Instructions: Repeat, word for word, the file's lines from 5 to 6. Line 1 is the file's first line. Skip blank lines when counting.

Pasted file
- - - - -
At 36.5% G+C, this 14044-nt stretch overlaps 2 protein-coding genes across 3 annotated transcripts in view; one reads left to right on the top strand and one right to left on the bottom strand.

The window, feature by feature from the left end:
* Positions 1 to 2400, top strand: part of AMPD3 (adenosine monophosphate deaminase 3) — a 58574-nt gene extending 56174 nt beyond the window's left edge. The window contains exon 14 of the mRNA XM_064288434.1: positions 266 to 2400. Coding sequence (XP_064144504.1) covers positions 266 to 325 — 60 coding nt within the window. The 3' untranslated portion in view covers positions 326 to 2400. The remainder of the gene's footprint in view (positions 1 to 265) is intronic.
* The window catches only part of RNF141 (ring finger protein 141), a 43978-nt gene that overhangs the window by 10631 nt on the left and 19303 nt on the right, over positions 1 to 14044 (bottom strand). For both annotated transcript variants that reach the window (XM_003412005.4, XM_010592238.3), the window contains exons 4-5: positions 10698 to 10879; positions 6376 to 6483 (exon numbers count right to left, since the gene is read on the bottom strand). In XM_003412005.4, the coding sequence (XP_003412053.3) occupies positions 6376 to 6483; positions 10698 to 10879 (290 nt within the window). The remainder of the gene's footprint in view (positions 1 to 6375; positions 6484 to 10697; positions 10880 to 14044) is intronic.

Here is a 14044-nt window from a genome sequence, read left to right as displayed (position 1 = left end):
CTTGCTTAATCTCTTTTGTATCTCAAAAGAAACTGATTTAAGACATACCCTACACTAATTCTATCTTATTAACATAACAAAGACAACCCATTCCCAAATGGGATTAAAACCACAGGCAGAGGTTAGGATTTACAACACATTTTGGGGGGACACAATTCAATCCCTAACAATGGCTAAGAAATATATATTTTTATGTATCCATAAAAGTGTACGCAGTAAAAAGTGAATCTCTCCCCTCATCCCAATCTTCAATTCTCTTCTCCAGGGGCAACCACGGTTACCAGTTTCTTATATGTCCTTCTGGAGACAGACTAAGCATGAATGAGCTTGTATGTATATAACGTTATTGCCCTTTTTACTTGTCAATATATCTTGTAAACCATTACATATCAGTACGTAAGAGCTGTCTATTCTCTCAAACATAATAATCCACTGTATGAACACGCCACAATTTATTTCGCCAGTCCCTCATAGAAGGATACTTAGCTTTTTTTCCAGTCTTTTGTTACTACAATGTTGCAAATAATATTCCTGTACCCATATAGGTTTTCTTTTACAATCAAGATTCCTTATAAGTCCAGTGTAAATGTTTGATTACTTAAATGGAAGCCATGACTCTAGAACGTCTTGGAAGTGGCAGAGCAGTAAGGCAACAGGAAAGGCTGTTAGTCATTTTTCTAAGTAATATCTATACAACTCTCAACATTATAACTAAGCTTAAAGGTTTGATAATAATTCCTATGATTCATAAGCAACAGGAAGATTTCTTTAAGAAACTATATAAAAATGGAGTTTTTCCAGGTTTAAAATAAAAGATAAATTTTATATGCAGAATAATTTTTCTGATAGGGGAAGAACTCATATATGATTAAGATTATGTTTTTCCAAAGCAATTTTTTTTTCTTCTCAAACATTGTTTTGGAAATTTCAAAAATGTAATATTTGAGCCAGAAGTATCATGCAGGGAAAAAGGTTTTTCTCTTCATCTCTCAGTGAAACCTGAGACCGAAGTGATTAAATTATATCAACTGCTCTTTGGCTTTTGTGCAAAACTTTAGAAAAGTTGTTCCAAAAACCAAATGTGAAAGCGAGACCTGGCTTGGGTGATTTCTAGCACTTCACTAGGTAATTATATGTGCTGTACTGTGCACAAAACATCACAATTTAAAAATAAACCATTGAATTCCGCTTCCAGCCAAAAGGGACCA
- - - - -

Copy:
Here is a 14044-nt window from a genome sequence, read left to right as displayed (position 1 = left end):
CTTGCTTAATCTCTTTTGTATCTCAAAAGAAACTGATTTAAGACATACCCTACACTAATTCTATCTTATTAACATAACAAAGACAACCCATTCCCAAATGGGATTAAAACCACAGGCAGAGGTTAGGATTTACAACACATTTTGGGGGGACACAATTCAATCCCTAACAATGGCTAAGAAATATATATTTTTATGTATCCATAAAAGTGTACGCAGTAAAAAGTGAATCTCTCCCCTCATCCCAATCTTCAATTCTCTTCTCCAGGGGCAACCACGGTTACCAGTTTCTTATATGTCCTTCTGGAGACAGACTAAGCATGAATGAGCTTGTATGTATATAACGTTATTGCCCTTTTTACTTGTCAATATATCTTGTAAACCATTACATATCAGTACGTAAGAGCTGTCTATTCTCTCAAACATAATAATCCACTGTATGAACACGCCACAATTTATTTCGCCAGTCCCTCATAGAAGGATACTTAGCTTTTTTTCCAGTCTTTTGTTACTACAATGTTGCAAATAATATTCCTGTACCCATATAGGTTTTCTTTTACAATCAAGATTCCTTATAAGTCCAGTGTAAATGTTTGATTACTTAAATGGAAGCCATGACTCTAGAACGTCTTGGAAGTGGCAGAGCAGTAAGGCAACAGGAAAGGCTGTTAGTCATTTTTCTAAGTAATATCTATACAACTCTCAACATTATAACTAAGCTTAAAGGTTTGATAATAATTCCTATGATTCATAAGCAACAGGAAGATTTCTTTAAGAAACTATATAAAAATGGAGTTTTTCCAGGTTTAAAATAAAAGATAAATTTTATATGCAGAATAATTTTTCTGATAGGGGAAGAACTCATATATGATTAAGATTATGTTTTTCCAAAGCAATTTTTTTTTCTTCTCAAACATTGTTTTGGAAATTTCAAAAATGTAATATTTGAGCCAGAAGTATCATGCAGGGAAAAAGGTTTTTCTCTTCATCTCTCAGTGAAACCTGAGACCGAAGTGATTAAATTATATCAACTGCTCTTTGGCTTTTGTGCAAAACTTTAGAAAAGTTGTTCCAAAAACCAAATGTGAAAGCGAGACCTGGCTTGGGTGATTTCTAGCACTTCACTAGGTAATTATATGTGCTGTACTGTGCACAAAACATCACAATTTAAAAATAAACCATTGAATTCCGCTTCCAGCCAAAAGGGACCA